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#237January 2021

Atom Inspires

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Turkish photographers are among the winners of ASE Photo Awards 2020, an international photo contest organized by the Rosatom engineering division. The award ceremony took place in Moscow in December. Names of the photographers and the best photos selected by the jury were announced online.

The contestants included over 400 photographers from the countries constructing or operating Russian-designed nuclear power plants — ​Bangladesh, India, China, Egypt, Hungary, Finland, Turkey, Bulgaria, Slovakia, Belarus, Uzbekistan, and Russia.

This year, the photographers competed in six categories titled My Country, Still Frame, Dialogue with Nature, We Are What We Eat, Portrait, and Atom Is Near. Turkey was the third in terms of the number of filed applications. Two photographers from Istanbul, Alpay Erdem and Kayhan Güç, won the first prizes in the My Country and Atom Is Near categories with the pictures ‘The Turk’ and ‘Atom Is Here’, respectively. Zehra Çöplü was the third in the Still Frame category with her work ‘Flyboard.’ “Regardless of the circumstances, a photographer must be impeccable and do the best he can for a few hours of shooting. Some shots are born in the stream of life, and you will never have a chance to make another, better shot,” Alpay Erdem said in an interview to the Turkish daily Hurriyet.

Raising public awareness of nuclear science and technology is part of Rosatom’s mission. In order to make information about nuclear available to every Turkish resident, the Russian nuclear corporation has launched a Turkish-language online project titled “You’ve Got Question? We Answer. All You Wanted to Know About Nuclear Energy”. The project gives answers to the 70 most common questions about nuclear energy, ranging from the basic concepts of nuclear physics, atomic structure, radiation and radioactivity to the principles of NPP design and various practical applications of nuclear technology.

How do nuclear power plants work and what benefits do they bring? What safety measures are taken at nuclear facilities? How do people live in ‘nuclear’ cities? Is it possible to grow crops near NPPs? Where is nuclear technology used and how does it help in our daily life? Answers to these and many more questions can be read or listened to on the project website at (Nuclear Energy for Us).

Since the project is designed for a broad audience, answers to the most challenging questions are presented in an animated format.

“All fears and concerns about nuclear energy are usually associated with the lack of knowledge among people and, as a result, with numerous myths and prejudices. Knowing this, we concentrated our efforts first on presenting fact-based information about the present-day nuclear industry and innovations being used for the benefit of humanity. Nuclear is much more than just a clean source of energy — ​it is also an advanced technology working to change people’s lives for the better. We are confident that our project will help learn the industry with rich history and dispel the myths that surround it,” said Alexander Voronkov, Regional Vice President and Director of Rosatom Middle East and North Africa.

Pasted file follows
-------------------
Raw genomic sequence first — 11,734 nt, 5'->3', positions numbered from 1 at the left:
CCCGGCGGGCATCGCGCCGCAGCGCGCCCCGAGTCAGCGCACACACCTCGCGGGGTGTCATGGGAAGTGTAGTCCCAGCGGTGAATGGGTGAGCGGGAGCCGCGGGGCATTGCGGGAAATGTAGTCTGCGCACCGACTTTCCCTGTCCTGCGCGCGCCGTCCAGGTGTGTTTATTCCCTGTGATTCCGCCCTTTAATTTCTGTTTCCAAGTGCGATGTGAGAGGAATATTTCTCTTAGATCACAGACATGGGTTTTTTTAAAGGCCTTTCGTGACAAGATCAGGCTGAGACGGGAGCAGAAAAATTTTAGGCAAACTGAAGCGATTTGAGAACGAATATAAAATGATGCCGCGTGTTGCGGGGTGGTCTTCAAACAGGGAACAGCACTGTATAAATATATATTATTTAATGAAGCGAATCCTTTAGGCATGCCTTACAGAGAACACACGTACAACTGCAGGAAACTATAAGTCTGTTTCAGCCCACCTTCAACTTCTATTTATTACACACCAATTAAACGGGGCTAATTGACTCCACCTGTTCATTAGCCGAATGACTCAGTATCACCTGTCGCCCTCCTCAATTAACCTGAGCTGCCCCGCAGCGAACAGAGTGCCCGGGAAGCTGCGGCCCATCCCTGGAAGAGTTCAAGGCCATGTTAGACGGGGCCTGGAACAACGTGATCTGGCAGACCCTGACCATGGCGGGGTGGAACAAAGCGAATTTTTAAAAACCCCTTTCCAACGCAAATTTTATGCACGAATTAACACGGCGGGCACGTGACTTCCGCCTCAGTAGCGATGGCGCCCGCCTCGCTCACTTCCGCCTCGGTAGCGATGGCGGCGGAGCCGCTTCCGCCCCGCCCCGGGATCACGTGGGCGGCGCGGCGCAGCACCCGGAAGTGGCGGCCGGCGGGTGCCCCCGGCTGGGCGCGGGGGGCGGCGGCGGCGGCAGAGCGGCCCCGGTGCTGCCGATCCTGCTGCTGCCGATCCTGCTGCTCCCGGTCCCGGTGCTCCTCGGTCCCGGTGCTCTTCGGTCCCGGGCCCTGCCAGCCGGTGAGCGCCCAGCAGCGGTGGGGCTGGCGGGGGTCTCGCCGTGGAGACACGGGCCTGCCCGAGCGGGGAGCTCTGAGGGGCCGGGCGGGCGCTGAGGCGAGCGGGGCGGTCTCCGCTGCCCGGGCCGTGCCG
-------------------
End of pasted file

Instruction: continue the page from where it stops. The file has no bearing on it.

Meanwhile, work at the Akkuyu site to build the country’s first nuclear power plant continues. In mid-December, the core catcher was installed in its design position in the reactor building of Akkuyu NPP Unit 2. The core catcher is a device designed to catch the corium in case of a core meltdown accident, retain it inside the containment building and prevent it from escaping into the environment.

The core catcher will protect the Akkuyu NPP from severe accidents. Earlier, a similar core catcher was installed at Akkuyu Unit 1. These devices are used at advanced Russian-designed nuclear power plants with Generation III+ VVER‑1200 reactors. Being relatively simple and easily installed, the core catcher ensures maximum safety of the reactor by improving its seismic resistance, hydrodynamic and shock strength, and resistance to floods.

In late December, the first tier of the containment building was completed at Akkuyu Unit 2. The installation took 7 days and required the use of tower cranes. Upon completion of the installation, the height of the ICS at Unit 2 reached the level of +4.950 m. During the next step, the sections of the first tier will be welded together.

The containment building is one of the key elements of the nuclear reactor’s defense-in-depth systems. Being airtight, it serves as a barrier to radioactive release.

At Unit 1, a structural support for the reactor pressure vessel was installed using a Liebherr LR13000 heavy crawler crane. The support is a 145-ton welded metal structure consisting of radial beams embedded in special-grade concrete. With an outer diameter of 9.16 m, it is made of carbon steel and designed to securely fix the reactor pressure vessel in the concrete pit. The support is capable of protecting the RPV from mechanical stresses or seismic loads in any operating mode of a nuclear power plant. The installation of the RPV support took a total of 6 weeks, including 3 weeks spent to pre-assemble the structure.

“I am pleased to note that this year we have completed all the key activities provided for in the Akkuyu NPP construction schedule. Installation of the first tier of the Unit 2 containment building and the RPV support at Unit 1 was completed in due course; the installation personnel did their job faultlessly, which was confirmed by a special acceptance commission. I am sure that next year we will continue to move forward keeping up the pace,” said Sergei Butskikh, First Deputy Director General and Director for Akkuyu Construction.